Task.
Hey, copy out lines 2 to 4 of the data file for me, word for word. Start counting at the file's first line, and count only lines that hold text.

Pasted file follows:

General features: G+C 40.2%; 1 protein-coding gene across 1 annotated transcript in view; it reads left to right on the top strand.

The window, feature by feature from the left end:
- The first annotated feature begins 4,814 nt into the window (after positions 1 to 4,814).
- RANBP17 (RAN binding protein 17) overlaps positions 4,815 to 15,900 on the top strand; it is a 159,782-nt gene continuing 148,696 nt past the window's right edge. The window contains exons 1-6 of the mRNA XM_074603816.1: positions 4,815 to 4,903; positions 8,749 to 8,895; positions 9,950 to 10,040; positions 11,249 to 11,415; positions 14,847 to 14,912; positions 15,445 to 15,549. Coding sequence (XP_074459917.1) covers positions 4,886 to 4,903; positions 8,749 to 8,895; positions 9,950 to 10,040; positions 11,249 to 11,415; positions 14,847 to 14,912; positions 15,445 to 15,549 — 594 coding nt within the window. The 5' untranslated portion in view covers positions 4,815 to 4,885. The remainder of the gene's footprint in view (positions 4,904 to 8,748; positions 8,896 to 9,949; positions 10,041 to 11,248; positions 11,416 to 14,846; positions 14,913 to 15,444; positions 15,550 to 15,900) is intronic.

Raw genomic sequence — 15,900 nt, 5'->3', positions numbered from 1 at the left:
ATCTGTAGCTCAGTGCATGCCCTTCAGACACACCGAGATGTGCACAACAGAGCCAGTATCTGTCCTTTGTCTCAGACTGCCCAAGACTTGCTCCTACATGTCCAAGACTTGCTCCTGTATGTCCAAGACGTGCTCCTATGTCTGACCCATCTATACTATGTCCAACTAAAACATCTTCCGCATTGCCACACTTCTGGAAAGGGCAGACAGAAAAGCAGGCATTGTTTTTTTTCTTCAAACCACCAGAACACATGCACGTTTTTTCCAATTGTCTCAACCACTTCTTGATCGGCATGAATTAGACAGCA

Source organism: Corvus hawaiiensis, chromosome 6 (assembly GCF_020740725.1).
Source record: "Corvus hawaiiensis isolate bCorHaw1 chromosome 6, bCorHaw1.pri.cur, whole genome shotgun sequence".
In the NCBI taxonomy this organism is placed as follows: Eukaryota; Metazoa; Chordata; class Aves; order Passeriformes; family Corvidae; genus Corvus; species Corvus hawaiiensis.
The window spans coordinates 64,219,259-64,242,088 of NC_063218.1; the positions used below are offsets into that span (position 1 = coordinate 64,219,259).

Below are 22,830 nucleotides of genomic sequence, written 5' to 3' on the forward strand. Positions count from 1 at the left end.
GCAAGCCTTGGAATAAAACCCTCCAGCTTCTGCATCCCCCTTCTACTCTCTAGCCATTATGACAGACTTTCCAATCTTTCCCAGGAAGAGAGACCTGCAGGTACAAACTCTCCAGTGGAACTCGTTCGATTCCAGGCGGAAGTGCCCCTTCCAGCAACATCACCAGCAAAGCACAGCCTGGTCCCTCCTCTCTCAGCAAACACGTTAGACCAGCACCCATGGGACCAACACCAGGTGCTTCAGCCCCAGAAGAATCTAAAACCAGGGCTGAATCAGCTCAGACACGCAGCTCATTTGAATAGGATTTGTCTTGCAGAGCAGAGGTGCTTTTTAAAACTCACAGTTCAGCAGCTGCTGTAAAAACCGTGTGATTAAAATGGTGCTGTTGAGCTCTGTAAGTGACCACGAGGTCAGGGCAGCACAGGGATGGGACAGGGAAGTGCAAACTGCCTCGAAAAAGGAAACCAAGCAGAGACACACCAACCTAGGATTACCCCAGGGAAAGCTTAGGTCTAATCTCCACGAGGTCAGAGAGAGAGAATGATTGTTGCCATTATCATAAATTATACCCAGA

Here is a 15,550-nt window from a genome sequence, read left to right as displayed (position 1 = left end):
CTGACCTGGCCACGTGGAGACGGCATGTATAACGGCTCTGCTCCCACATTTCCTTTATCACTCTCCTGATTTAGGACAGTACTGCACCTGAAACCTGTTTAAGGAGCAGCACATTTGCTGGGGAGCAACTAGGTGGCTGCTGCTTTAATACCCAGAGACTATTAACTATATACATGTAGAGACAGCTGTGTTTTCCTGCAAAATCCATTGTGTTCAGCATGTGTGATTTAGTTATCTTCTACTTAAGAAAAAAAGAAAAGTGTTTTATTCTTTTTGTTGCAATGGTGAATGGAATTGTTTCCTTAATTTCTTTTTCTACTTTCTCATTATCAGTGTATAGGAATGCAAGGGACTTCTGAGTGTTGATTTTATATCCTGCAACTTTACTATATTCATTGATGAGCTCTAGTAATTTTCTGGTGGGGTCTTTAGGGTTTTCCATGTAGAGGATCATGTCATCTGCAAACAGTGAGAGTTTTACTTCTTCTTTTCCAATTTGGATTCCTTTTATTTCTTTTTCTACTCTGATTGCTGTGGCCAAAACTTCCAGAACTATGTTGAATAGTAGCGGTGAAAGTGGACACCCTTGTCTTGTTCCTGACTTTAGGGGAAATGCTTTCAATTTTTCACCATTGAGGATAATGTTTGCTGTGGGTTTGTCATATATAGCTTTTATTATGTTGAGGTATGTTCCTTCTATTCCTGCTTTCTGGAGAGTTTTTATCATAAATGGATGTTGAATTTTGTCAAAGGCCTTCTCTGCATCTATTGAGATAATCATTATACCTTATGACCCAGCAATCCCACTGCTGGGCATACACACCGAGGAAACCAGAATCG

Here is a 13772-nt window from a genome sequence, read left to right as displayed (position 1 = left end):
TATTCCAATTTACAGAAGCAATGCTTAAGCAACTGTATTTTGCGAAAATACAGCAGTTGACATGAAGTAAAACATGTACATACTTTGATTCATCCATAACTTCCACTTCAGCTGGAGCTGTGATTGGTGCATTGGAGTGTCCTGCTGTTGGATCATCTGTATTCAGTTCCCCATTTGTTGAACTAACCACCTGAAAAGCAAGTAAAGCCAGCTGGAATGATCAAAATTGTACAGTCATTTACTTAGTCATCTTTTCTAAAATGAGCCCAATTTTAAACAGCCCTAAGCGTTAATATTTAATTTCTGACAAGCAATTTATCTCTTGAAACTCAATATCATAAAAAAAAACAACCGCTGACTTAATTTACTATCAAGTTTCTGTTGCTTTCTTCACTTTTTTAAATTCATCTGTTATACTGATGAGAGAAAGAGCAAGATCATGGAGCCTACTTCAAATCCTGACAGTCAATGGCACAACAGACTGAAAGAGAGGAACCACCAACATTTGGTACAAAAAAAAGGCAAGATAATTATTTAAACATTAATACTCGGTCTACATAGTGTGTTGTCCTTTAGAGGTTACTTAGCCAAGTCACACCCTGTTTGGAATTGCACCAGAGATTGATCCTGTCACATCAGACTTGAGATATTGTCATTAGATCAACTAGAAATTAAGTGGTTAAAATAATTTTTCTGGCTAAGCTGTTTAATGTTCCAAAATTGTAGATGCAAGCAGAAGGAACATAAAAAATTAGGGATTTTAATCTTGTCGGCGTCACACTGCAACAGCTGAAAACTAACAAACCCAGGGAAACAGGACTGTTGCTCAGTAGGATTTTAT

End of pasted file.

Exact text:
The window, feature by feature from the left end:
- The first annotated feature begins 4,814 nt into the window (after positions 1 to 4,814).
- RANBP17 (RAN binding protein 17) overlaps positions 4,815 to 15,900 on the top strand; it is a 159,782-nt gene continuing 148,696 nt past the window's right edge. The window contains exons 1-6 of the mRNA XM_074603816.1: positions 4,815 to 4,903; positions 8,749 to 8,895; positions 9,950 to 10,040; positions 11,249 to 11,415; positions 14,847 to 14,912; positions 15,445 to 15,549. Coding sequence (XP_074459917.1) covers positions 4,886 to 4,903; positions 8,749 to 8,895; positions 9,950 to 10,040; positions 11,249 to 11,415; positions 14,847 to 14,912; positions 15,445 to 15,549 — 594 coding nt within the window. The 5' untranslated portion in view covers positions 4,815 to 4,885. The remainder of the gene's footprint in view (positions 4,904 to 8,748; positions 8,896 to 9,949; positions 10,041 to 11,248; positions 11,416 to 14,846; positions 14,913 to 15,444; positions 15,550 to 15,900) is intronic.